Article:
by: Michael Franklin
Harmonica legend Mickey Raphael has been with Willie Nelson and Family for over 39 years. If you’ve seen Willie perform either live or on television in that time (and you have), chances are Mickey was standing right next to him. That iconic harmonica solo on “Georgia On My Mind”? That’s Mickey Raphael. The harmonica work on “Red Headed Stranger”? That’s Mickey, too. The earbusting harp solo on Motley Crue’s “Smokin’ In The Boys Room”? That’s Mickey. He’s worked with everyone from Elton John to Neil Young to U2.
On May 9, I had the opportunity to speak with him on his way to a Willie Nelson gig in West Virginia.
Michael: So how’s the tour going?
Mickey: It’s going good.
Michael: Leon Russell was here at our new venue (Southern Kentucky Performing Arts Center) two weeks ago and I tried to get an interview but couldn’t get it done.
Mickey: Oh yeah, I love Leon. I don’t know how to track him down, though.
Michael: I was just watching a YouTube video of you playing with Leon … “Heartbreak Hotel,” I believe it was, in the late ‘70s…
Mickey: A long time ago…
Michael: I was looking at some old pictures of you in the 1970s and then some recent ones and I have to tell you that you look younger now than you did then. What’s the secret?
Mickey: Oh, well, no drugs, I think. I just try to take good care of myself, you know?
Michael: So you don’t have a painting getting old in the attic?
Mickey: It’s not in the attic, yeah.
Michael: I hear you have a Nashville gig coming up in June with an orchestra. Is that an orchestra-only gig or is it also with the band?
Mickey: That’ll be with Willie and the orchestra the first half and the second half will be the regular Willie and Family show.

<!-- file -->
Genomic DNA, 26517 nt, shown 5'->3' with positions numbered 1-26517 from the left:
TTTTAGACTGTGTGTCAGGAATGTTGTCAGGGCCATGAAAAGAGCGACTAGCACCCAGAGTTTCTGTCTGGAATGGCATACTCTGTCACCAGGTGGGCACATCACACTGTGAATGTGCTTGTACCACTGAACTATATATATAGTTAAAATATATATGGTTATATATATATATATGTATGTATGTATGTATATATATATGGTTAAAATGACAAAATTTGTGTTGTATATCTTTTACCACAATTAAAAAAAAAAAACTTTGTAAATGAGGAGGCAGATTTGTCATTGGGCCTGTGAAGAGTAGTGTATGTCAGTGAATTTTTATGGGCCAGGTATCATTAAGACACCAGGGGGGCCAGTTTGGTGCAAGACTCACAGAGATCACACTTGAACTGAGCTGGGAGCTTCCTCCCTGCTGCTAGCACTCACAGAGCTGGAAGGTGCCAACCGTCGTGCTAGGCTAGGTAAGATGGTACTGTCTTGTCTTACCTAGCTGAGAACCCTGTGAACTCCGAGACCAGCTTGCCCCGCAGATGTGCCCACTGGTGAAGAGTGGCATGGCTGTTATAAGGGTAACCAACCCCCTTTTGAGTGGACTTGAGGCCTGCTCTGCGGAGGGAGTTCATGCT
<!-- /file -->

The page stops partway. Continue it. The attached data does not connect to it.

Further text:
Michael: Hey, do me a favor. Can you get Willie to do “I Am The Forest”? Do you remember that one?
Mickey: Yeah, he doesn’t remember those things after he does them. He really doesn’t. … You know, I can’t get him to do anything, man. At 79 years old, if I told him to do “On The Road Again,” he wouldn’t. He’s earned the spot where he does exactly what he wants.
Michael: He’s earned it.
Mickey: Yeah. But that is a great song, I forgot about that. I’ll just have to kind of … plant that.
Michael: Do you have a particular favorite Willie tune?
Mickey: I like that song “I Never Cared For You.” I like the rhythm to that … and I like the old stuff from the ’60s. I don’t know if you’re familiar with this record I did called “Naked Willie.” I just love the songs from that era, you know? The songs are so good, if we could just strip it down to just the basic band … and it sounds like he recorded it last week. That was my goal.
Michael: Any plans for a Volume 2?
Mickey: Well … not yet. It’s just really hard to take those strings off because a lot of times they were recorded in the same room. They were only using two tracks or something like that, so the strings are in everything, in the vocals … and those were most of the songs we could find that we were able to take apart.
Michael: My favorite track on that is “The Ghost.” What is that, a minute and a half long? Who else can pull off something that poetic in less than two minutes?
Mickey: Yeah, it’s amazing. A lot of people don’t really know about that record, but if you’re a diehard Willie fan … that, and “Teatro” is also one of my favorite records.
Michael: Tell me a little about your solo recording. Are you working on something now?
Mickey: I’ve been working on four or five songs with this band called Calexico. They’re from Tucson, I’m a big fan of them. And Joey Burns, he’s the main writer and singer, he and I wrote the songs and we went into their studio when I was in Tucson. They would just kick off some interesting rhythms and melodies and we put some tracks down. So we’ve got four or five songs cut. I’ve just been so busy with Willie that I haven’t done any more.
Michael: Linda at stillisstillmoving.com told me about a track with Bill Evans? Is that right?